Each week, students will develop their conceptual understanding and analysis skills via the discussion of key academic texts and through working with authentic qualitative data. In week 2, students will be required to start developing and conducting their own small case study using different kinds of qualitative data. Later sessions will require the students to work with and analyse the data they have collected, using appropriate methods and software.
At the end of the course students will be able to:
Identify, gather, manage, and analyse multiple types of qualitative data
Describe various approaches to interpretation of qualitative data
Understand the ethical considerations unique to qualitative methods
Apply analytic techniques to qualitative data, and write a paper based on that analysis
Use qualitative analysis software to assist in managing and interpreting data
The course will be taught during Hilary term in eight weekly classes, consisting of a mix of lectures, hands-on work, student presentations, and seminar discussion.
There will also be a one-day mandatory workshop teaching students how to use the software package NVivo. This workshop will be taught by the OUCS IT Learning Programme, and will provide the technical skills needed to work with the data in the course. In 2012, this workshop will be held at OUCS ROOM and time and date will be confirmed.
Each student will be required to submit formative work throughout the term:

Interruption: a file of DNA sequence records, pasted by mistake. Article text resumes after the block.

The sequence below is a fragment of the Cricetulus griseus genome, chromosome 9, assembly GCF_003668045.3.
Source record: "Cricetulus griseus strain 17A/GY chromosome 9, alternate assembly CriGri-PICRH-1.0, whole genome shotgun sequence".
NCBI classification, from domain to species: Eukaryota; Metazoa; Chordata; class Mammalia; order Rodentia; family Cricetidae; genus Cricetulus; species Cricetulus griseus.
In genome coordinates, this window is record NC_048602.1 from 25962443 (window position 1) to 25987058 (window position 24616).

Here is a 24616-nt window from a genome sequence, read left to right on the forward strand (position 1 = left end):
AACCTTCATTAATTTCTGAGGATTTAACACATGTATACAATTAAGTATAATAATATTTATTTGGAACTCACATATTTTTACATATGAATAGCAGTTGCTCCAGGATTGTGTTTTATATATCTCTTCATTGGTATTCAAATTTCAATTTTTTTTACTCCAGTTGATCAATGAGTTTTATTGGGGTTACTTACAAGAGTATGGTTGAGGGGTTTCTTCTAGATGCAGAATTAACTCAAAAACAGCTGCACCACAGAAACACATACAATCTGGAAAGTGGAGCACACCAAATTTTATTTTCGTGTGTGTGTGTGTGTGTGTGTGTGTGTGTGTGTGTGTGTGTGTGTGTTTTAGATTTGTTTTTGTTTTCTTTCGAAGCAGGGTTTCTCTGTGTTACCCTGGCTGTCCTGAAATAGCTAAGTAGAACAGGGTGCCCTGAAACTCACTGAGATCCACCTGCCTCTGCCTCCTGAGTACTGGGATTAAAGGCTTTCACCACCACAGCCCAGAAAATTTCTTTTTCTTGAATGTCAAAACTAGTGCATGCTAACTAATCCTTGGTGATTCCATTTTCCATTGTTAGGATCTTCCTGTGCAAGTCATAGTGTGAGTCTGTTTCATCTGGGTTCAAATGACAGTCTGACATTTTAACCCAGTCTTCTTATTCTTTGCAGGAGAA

Each week, all students should submit a one-page reflection on the readings for the week to Mark Graham. These reflections should be a combination of critical questions on the themes of the reading and questions about anything you don’t understand, either in the readings or in the course more generally. These should be submitted by email each week by 5 PM on Wednesday.
Additionally, several specific assignments are indicated in the weekly reading lists, and are due by noon on the Thursday preceding the class. These formative assignments consist of a mix of short essays, data gathering exercises, and data analysis and should be submitted by email to Eric Meyer.
Foundations of the qualitative approach on and off-line
Understanding qualitative data and tools
Interviews and focus groups
Establishing truth: Reliability, validity, and the nature of qualitative data
Analysis of non-textual data
Analysing and communicating the findings from multiple data sources
The course will be formally assessed by means of a final report of 5,000 words on the case study project each student has carried out during the course. This report will focus on a critical analysis of the available literature, presentation of the findings and evaluation of the approaches to analysis that the student employed. Additional details about the form, content, and structure of the report will be discussed during class sessions.
The report is due by 12:00 noon on Friday of Week 9, Hilary Term and should be submitted to the Examinations School. The report should also be submitted electronically by 5:00 pm on the same day (Friday of Week 9) to email@example.com. The report should follow the normal OII formatting guidelines. More details about the content of the report will be provided and discussed during the course.
Any student failing this assessment will need to follow the rules set out in the OII Examining Conventions regarding re-submitting failed work.
(Please note that the assessment for this course is different for DPhil students. DPhil students should please refer to the Graduate Studies Handbook for guidance).
Students should note that over the course of the year, small changes may be made to the content, dates or teaching arrangements set out in this reading list, at the course provider's discretion. These changes will be communicated to students directly and will be noted on the internal course information website.